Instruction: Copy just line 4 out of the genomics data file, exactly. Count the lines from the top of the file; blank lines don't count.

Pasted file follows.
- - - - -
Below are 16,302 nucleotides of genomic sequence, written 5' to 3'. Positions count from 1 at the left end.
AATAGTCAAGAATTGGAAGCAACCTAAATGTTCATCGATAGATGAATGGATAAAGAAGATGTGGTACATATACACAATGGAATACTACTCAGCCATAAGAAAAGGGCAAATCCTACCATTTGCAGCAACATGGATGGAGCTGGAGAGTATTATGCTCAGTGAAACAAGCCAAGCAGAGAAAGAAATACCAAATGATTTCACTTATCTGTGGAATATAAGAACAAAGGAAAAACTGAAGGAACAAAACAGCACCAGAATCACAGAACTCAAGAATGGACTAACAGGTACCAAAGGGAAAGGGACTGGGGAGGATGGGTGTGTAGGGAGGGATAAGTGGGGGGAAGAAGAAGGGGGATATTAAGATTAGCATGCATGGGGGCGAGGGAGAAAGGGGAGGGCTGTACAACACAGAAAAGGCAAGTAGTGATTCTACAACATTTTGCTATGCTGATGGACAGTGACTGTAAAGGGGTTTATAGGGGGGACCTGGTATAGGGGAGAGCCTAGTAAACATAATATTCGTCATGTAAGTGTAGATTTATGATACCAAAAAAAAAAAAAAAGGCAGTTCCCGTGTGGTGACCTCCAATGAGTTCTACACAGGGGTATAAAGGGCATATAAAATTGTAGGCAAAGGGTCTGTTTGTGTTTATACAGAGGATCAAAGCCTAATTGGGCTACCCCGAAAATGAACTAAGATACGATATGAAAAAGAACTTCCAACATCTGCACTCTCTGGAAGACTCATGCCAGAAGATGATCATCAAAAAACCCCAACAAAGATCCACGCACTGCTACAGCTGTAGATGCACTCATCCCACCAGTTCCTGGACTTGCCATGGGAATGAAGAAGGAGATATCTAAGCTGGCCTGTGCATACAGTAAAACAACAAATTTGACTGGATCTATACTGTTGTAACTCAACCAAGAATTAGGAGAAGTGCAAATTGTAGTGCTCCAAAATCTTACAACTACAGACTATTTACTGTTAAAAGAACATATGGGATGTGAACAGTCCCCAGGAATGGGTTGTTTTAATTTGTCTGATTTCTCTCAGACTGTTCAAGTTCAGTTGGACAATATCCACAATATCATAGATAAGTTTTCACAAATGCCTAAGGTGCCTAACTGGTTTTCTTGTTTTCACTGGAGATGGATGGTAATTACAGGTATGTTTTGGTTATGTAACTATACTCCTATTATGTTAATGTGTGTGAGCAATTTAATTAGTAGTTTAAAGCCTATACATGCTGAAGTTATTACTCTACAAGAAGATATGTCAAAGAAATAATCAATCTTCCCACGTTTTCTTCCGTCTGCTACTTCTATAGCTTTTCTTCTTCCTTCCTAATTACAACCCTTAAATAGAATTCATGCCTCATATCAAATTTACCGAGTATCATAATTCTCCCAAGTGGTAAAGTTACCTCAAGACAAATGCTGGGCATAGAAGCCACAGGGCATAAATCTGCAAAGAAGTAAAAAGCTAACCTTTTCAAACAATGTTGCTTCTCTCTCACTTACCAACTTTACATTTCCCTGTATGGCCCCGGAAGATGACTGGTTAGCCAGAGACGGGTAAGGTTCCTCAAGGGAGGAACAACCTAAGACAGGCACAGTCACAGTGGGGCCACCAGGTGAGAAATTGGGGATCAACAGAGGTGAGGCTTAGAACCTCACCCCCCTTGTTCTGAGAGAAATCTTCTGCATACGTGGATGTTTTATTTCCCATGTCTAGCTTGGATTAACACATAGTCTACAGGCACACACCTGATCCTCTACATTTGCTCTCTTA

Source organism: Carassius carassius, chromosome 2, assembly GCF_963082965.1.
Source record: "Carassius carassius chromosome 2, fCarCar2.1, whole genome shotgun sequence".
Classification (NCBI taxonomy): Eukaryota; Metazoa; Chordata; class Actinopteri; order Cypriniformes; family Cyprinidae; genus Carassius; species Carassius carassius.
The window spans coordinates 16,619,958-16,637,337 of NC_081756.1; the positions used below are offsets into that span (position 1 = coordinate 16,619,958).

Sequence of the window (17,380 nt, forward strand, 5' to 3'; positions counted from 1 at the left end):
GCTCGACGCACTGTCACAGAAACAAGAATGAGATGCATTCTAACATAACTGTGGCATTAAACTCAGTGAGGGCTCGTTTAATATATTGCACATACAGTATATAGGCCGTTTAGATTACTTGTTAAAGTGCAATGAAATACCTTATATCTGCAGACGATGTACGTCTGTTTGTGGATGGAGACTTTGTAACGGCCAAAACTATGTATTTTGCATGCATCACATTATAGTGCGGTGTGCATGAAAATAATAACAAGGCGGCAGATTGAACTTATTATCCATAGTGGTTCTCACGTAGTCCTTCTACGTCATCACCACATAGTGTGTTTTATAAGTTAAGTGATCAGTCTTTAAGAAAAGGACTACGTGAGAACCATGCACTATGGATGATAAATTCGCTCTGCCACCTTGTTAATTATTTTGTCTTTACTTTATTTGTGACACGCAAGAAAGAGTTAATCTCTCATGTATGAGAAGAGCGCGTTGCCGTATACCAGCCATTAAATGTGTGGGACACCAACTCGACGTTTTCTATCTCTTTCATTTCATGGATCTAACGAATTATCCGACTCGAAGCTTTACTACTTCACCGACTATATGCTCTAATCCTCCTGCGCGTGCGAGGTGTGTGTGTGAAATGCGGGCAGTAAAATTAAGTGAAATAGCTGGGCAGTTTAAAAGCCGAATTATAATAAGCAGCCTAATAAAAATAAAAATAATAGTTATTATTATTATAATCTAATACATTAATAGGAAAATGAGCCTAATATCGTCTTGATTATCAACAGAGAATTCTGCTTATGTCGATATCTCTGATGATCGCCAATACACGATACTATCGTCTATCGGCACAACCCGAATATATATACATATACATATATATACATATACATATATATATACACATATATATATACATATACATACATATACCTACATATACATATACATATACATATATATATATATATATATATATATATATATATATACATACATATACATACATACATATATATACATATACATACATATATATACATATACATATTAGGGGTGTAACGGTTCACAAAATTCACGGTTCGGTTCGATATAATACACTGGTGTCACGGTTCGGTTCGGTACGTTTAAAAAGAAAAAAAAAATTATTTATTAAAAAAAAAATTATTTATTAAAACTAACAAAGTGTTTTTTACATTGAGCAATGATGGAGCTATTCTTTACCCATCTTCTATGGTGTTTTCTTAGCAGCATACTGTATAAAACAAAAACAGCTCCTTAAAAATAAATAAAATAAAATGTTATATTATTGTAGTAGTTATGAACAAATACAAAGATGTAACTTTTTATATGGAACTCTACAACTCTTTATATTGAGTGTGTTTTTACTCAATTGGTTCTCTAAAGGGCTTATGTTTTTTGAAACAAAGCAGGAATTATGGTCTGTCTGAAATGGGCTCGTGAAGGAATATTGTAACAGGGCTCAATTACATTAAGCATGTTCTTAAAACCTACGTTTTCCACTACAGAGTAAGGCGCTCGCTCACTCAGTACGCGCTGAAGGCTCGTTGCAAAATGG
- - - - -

Source record: "Carassius carassius chromosome 2, fCarCar2.1, whole genome shotgun sequence".